Since today is Mother’s Day, I thought I’d choose a work of art that featured at least a woman, though I can’t be sure she is a mother, though I think I’m safe in saying she has one, at least. Today’s work is an illustration presumably once used as part of an advertisement for a brewery. Its title is German Barmaid, which may have been merely descriptive since that’s the name written in pencil on the original lithograph.
Click on the image above for a larger, more detailed view.
The chromolithograph was done by Louis Prang & Co. from Boston around 1890. It’s part of a collection in the Boston Public Library, which thoughtfully they’ve put a number of their prints up on Flickr.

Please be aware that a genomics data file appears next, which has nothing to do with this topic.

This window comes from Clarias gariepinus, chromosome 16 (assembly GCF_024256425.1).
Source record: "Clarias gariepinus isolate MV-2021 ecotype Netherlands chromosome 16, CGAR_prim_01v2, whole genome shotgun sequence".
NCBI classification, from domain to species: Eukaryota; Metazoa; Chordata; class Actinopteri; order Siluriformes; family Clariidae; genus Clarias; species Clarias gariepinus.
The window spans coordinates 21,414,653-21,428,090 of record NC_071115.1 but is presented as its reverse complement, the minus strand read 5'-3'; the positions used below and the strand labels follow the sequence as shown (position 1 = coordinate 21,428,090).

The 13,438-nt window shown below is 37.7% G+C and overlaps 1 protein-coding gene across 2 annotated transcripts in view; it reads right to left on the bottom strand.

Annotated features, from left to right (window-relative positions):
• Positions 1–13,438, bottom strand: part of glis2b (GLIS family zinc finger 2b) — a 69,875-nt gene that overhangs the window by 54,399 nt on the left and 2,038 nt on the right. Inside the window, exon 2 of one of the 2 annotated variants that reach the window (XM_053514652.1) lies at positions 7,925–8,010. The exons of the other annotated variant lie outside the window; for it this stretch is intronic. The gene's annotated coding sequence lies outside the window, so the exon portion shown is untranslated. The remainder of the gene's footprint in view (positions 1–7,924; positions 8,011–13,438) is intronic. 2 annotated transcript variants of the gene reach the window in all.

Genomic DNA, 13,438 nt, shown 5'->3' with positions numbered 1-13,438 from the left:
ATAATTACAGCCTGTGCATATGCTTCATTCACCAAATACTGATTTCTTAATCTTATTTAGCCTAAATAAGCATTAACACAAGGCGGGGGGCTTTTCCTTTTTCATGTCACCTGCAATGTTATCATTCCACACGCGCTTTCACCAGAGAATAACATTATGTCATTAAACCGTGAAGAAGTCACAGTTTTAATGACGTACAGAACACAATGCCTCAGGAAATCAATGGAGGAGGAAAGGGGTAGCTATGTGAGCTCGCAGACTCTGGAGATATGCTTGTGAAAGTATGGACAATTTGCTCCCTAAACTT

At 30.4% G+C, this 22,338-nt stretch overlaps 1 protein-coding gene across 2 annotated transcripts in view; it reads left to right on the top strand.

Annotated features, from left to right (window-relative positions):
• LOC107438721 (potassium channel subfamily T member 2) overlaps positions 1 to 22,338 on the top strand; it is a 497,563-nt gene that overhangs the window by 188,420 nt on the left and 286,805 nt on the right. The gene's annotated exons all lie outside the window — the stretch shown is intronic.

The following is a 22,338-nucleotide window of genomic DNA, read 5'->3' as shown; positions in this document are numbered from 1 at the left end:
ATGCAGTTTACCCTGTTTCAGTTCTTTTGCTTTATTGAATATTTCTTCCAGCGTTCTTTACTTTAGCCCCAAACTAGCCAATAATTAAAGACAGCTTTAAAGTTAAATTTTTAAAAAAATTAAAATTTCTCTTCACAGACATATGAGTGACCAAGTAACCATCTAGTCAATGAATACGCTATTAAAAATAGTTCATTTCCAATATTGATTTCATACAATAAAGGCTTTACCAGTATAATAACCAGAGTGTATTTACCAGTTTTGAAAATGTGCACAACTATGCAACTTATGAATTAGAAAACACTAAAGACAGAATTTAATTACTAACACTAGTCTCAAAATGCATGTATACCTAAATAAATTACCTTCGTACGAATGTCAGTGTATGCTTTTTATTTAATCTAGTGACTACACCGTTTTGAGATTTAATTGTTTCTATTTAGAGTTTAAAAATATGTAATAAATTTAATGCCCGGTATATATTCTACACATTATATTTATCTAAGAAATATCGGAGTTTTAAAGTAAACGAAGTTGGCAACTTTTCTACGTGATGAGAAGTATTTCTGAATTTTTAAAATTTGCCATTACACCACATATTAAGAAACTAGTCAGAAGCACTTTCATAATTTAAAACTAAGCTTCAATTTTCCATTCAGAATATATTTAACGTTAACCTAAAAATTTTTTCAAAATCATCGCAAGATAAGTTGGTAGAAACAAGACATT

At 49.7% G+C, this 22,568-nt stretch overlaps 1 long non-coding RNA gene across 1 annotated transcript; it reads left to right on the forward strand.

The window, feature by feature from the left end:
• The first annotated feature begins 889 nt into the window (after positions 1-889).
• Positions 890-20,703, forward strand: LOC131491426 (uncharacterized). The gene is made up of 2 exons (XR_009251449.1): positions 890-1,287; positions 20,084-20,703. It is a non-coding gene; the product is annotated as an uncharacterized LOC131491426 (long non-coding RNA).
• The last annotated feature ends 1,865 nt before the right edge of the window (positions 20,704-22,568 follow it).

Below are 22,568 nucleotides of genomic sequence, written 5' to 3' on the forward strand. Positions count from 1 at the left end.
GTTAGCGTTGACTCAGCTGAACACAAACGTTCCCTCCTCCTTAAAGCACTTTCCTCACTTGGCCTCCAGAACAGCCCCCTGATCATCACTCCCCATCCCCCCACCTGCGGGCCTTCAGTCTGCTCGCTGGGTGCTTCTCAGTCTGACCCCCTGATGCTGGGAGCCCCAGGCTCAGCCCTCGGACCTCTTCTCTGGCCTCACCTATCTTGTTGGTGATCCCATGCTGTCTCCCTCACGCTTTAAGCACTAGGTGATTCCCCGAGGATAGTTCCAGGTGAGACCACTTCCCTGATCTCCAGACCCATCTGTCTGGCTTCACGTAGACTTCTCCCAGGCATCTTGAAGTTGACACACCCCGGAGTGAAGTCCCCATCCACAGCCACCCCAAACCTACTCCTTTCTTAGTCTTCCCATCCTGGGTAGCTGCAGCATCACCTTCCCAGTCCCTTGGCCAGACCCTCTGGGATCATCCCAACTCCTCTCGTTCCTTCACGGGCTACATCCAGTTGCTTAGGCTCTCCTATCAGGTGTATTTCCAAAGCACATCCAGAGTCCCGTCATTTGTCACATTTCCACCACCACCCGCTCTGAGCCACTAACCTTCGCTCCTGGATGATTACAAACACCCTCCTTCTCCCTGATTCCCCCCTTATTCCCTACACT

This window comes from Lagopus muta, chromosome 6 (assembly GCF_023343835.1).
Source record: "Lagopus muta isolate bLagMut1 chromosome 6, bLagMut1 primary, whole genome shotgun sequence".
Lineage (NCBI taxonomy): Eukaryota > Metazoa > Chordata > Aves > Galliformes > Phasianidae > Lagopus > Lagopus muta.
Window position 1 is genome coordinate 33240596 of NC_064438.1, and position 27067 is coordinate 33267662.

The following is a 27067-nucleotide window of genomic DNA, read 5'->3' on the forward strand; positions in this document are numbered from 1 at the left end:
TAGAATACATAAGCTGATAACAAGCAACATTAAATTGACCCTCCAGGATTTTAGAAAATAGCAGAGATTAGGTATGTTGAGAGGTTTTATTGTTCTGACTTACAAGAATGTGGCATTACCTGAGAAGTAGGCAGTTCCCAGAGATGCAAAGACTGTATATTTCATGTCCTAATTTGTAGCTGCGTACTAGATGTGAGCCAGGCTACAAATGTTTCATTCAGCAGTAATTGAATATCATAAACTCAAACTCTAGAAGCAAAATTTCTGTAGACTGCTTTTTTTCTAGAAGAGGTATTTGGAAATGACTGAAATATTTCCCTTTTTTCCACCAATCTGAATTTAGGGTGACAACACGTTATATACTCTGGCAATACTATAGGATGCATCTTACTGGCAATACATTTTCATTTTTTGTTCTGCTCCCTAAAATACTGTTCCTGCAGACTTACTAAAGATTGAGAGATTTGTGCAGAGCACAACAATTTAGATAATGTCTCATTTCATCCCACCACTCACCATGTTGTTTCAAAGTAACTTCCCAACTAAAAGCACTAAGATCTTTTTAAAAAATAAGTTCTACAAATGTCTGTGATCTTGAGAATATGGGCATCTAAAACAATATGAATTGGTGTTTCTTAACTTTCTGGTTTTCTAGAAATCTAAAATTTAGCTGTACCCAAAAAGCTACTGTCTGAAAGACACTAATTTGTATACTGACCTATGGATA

Some consider Prang to be the “Father of the Christmas Card,” such as this account from Suite 101 and this one from the Emotions Greeting Card Museum. He also co-founded the Dixon Ticonderoga Company, the ones that make the yellow pencils we all used in grade school.
If you want to learn more about the printer, Louis Prang, Wikipedia has a small summary. Also the Winterthur Library purports to have a number of Prang’s works but you have to travel to Delaware to see them. You can see some of his bird prints at The Art of the Print.
"Jess Kidden" says
That image was used by Stroh for their “Stroh Extra” beer and was reprinted in the “Beer Poster Book” (1977) by brewery historian Will Anderson. All of Will’s books are great sources of brewery information and can usually be found easily on the used book seller sites (and the “BeerBooks” website, as well). This one and his famed, “Breweries of Brooklyn”, however, go for big bucks.
Jess, yeah I’ve got a couple of Anderson’s books and they are fun time capsules, but not the poster book.